Jets sign 2nd-round WR Elijah Moore to 4-year rookie deal


NEW YORK — The New York Jets signed wide receiver Elijah Moore, their second-round pick in April, to a four-year deal Wednesday night.

Moore’s contract is worth $8.9 million and includes a signing bonus of $3.86 million. ESPN reported the deal includes guaranteed money through the first three years.

The move leaves quarterback Zach Wilson, the No. 2 overall selection, as the Jets’ lone unsigned draft pick.

Moore is expected to have a prominent role in New York’s offense, particularly after he had an impressive spring during offseason workouts, rookie camp and minicamp.

“His work ethic is off the charts,” coach Robert Saleh said last month. “His mindset is off the charts.”

Moore was a star at Mississippi, where he followed up two excellent seasons with a record-breaking junior year. He set the school mark with 86 catches in only eight games before opting out the rest of the season.

Fom Fort Lauderdale, Florida, Moore finished with 1,193 yards receiving, including a school-record 238 against Vanderbilt, and eight touchdowns for Ole Miss.

The 5-foot-10, 178-pound Moore’s eye-popping production and athleticism had him placed high on the Jets’ draft board. Saleh and general manager Joe Douglas acknowledged they were excited Moore was still available with New York picked at No. 34 overall.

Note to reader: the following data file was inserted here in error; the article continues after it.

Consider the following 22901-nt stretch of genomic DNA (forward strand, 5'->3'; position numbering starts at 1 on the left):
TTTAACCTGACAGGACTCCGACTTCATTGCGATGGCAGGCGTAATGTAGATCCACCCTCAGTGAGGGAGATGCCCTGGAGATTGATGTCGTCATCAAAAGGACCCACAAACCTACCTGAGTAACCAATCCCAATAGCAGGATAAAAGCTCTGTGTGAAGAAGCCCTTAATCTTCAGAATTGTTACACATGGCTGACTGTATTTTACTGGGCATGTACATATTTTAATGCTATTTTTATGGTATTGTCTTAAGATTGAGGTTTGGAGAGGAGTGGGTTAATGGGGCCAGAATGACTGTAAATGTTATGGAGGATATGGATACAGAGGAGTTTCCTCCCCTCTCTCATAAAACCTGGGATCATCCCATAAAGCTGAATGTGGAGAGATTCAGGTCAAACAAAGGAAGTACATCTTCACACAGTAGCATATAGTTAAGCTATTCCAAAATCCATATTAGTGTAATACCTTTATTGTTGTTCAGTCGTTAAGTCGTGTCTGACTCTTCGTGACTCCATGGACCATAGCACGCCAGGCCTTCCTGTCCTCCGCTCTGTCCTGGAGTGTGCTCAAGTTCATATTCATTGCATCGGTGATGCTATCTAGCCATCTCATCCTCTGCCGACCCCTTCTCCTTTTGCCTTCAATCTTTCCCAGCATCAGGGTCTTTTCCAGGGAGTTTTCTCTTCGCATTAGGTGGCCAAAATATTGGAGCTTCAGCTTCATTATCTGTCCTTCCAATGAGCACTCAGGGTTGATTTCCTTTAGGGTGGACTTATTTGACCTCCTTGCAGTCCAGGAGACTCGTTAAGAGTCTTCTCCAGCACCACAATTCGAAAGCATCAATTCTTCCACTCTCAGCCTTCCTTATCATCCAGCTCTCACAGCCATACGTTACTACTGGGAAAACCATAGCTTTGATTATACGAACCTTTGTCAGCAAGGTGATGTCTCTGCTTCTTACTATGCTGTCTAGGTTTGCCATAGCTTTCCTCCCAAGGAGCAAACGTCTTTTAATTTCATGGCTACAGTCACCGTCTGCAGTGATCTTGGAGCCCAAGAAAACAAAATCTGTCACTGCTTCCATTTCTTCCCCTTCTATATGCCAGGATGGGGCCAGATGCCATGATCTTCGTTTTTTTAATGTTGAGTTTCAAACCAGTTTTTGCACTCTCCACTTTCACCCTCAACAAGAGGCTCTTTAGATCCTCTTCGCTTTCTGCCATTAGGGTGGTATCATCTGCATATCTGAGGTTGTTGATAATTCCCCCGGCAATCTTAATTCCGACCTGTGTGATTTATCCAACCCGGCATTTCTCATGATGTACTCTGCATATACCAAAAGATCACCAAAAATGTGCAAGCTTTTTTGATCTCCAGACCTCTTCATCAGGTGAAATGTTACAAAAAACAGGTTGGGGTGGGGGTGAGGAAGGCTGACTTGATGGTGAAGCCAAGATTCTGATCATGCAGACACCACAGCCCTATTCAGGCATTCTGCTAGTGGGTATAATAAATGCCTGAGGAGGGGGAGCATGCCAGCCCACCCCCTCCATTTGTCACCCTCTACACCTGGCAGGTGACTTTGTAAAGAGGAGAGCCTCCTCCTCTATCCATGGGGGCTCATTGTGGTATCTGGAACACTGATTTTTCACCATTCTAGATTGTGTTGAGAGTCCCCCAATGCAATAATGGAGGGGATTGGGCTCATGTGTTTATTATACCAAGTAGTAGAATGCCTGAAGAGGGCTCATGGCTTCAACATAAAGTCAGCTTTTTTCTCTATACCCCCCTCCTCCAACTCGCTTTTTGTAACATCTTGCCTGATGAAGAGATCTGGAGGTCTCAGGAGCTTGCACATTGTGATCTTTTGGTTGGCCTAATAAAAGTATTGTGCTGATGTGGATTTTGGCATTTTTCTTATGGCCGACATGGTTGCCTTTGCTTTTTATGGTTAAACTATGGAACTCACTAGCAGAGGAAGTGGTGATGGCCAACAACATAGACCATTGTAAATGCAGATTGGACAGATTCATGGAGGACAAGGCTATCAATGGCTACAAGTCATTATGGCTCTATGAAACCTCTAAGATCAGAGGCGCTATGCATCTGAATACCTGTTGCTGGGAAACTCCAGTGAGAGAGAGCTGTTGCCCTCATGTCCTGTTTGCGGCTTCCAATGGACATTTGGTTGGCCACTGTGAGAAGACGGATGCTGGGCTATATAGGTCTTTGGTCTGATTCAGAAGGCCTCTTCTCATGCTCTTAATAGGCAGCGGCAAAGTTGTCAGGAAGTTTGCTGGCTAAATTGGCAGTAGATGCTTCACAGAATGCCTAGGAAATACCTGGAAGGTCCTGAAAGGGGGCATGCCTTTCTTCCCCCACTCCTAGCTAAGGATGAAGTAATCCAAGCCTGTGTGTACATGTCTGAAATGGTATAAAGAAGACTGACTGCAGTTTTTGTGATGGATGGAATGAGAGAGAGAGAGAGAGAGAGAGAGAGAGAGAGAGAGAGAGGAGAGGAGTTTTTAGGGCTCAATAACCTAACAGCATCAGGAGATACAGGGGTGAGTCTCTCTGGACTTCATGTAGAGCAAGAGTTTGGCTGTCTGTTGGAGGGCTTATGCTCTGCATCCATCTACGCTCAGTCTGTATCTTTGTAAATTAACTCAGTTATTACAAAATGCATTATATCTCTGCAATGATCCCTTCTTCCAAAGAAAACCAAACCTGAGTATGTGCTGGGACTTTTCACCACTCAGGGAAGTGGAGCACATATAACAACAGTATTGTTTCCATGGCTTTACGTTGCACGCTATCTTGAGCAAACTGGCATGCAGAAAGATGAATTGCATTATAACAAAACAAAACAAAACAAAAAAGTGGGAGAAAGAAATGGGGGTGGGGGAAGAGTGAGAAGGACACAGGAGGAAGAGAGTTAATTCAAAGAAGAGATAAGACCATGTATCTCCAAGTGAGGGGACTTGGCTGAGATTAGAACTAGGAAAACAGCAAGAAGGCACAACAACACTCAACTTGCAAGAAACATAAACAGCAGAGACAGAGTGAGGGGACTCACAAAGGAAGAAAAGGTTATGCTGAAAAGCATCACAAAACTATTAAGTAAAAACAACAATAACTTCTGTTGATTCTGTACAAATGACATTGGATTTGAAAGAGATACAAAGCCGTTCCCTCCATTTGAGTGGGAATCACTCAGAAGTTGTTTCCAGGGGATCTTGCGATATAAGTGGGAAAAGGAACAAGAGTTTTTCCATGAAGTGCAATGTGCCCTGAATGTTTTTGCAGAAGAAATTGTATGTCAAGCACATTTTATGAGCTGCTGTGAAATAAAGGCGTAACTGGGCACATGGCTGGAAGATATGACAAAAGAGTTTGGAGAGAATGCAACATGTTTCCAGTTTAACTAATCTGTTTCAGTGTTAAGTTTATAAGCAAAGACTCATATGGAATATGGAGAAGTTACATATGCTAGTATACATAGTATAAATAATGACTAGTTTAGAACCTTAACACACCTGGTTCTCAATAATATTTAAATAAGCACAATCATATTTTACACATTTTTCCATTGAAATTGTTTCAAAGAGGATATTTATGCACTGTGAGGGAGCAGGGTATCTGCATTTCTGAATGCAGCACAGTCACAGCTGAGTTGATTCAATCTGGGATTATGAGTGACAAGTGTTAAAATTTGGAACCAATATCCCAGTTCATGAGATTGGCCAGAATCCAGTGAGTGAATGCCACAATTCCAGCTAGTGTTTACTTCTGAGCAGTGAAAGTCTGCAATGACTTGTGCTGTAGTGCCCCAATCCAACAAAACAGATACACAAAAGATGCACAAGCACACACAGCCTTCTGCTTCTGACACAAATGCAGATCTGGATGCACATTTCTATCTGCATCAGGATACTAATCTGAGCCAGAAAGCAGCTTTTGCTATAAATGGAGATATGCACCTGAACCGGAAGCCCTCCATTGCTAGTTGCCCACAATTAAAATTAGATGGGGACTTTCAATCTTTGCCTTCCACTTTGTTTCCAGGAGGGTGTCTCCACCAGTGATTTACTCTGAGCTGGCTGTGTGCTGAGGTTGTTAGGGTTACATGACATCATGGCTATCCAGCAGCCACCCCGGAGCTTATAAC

“He was a player that we were all crossing our fingers and hoping that he could somehow be in position for us to draft him,” Douglas said. “And it just happened to come to fruition.”

Moore will be part of a revamped Jets receiving corps that includes Jamison Crowder, who led New York in receptions the last two seasons; Corey Davis, who signed as a free agent after four seasons in Tennessee; Denzel Mims, the team’s second-rounder last year; and Keelan Cole, another free agent signing who played his first four seasons in Jacksonville

Moore looked comfortable and confident in the spring, routinely making impressive catches and appearing to quickly acclimate to the pro level.

“Football is football,” he said last month. “At the end of the day, I know that obviously it’s going to be played at a higher level here, but you’ve got to adjust. You know, I’m here for a reason.”

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